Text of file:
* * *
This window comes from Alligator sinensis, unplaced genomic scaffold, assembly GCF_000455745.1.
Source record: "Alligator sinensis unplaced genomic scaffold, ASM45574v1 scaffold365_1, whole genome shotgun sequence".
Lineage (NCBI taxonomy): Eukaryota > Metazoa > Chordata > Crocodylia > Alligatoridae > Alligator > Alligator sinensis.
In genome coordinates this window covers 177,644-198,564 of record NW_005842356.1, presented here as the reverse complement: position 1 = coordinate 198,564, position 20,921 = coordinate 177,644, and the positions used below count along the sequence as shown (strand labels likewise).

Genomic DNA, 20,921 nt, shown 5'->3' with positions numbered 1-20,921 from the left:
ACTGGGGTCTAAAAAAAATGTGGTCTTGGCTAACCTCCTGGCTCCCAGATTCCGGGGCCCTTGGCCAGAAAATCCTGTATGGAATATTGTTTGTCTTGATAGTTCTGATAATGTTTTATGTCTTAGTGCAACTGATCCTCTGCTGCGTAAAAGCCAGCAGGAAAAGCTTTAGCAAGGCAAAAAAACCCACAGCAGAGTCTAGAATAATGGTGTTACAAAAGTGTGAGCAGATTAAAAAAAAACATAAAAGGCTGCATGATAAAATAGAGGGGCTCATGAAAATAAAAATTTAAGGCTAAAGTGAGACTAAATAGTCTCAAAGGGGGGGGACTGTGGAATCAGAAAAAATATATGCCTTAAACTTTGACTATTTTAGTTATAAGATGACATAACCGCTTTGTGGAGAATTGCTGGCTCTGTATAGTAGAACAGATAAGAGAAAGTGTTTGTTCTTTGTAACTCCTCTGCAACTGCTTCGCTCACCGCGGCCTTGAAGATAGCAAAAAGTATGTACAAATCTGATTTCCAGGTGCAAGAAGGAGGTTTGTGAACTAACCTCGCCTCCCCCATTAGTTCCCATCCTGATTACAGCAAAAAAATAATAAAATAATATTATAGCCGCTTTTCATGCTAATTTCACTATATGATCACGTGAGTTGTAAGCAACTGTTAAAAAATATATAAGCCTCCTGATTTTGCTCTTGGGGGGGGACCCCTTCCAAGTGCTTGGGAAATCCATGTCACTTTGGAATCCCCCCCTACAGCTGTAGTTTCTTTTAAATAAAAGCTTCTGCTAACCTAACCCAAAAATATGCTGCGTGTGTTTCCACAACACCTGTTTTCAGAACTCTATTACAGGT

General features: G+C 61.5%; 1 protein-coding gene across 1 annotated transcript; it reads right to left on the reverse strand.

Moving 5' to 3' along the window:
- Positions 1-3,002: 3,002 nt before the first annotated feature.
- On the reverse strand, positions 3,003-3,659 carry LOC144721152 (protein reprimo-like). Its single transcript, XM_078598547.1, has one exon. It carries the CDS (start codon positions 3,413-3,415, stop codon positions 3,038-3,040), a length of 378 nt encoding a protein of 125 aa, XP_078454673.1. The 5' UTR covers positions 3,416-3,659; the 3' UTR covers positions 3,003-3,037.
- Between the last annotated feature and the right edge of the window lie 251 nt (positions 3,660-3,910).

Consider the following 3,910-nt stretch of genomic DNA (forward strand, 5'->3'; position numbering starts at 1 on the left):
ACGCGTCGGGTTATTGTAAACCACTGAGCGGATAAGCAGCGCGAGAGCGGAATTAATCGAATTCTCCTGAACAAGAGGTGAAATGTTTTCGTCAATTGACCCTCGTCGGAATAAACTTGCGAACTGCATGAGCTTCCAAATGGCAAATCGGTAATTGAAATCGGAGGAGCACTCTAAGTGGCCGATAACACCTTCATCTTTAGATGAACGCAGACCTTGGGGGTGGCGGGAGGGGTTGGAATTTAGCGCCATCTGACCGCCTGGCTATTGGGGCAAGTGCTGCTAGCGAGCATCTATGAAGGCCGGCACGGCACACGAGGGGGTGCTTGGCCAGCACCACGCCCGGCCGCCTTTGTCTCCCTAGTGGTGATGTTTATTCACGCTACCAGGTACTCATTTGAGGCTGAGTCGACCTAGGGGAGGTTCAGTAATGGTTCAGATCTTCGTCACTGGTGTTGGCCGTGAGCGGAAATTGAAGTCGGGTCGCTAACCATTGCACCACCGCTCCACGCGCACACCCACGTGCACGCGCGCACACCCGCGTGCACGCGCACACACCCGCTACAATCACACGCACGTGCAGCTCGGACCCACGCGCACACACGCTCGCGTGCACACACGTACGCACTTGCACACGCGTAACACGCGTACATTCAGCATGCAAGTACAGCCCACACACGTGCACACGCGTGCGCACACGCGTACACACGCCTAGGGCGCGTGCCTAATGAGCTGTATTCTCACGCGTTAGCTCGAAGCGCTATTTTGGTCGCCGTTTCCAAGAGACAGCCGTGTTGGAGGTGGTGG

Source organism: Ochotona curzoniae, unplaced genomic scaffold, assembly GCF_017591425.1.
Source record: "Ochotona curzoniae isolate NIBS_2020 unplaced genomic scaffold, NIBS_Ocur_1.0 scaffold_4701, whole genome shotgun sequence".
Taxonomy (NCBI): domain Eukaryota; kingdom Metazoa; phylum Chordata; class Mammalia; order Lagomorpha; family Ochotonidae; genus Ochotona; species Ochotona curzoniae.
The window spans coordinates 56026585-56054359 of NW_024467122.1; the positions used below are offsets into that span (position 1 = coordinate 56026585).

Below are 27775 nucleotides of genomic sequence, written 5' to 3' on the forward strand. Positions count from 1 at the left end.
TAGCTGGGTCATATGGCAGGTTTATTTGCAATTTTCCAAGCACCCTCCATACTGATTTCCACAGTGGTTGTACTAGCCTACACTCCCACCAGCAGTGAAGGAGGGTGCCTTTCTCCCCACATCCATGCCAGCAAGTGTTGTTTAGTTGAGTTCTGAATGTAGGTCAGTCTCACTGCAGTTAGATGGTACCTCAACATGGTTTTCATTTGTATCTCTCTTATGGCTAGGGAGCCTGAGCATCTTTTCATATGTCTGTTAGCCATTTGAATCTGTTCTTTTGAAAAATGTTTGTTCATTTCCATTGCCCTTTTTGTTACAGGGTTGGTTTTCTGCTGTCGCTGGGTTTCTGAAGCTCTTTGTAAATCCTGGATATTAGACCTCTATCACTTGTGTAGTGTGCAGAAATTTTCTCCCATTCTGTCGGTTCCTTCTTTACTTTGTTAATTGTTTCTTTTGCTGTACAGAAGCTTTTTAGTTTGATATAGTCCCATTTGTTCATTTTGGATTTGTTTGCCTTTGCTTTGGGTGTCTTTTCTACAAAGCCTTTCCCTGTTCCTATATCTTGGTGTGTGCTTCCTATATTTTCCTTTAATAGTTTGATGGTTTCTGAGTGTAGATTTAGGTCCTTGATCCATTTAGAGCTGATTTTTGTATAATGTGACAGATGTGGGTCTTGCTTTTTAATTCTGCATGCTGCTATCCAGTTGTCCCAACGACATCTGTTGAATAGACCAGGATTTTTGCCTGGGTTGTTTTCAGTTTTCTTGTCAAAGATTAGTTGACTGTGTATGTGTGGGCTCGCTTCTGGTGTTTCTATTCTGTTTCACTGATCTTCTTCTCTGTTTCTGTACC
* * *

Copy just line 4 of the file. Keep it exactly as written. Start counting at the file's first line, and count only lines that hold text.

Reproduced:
In genome coordinates this window covers 177,644-198,564 of record NW_005842356.1, presented here as the reverse complement: position 1 = coordinate 198,564, position 20,921 = coordinate 177,644, and the positions used below count along the sequence as shown (strand labels likewise).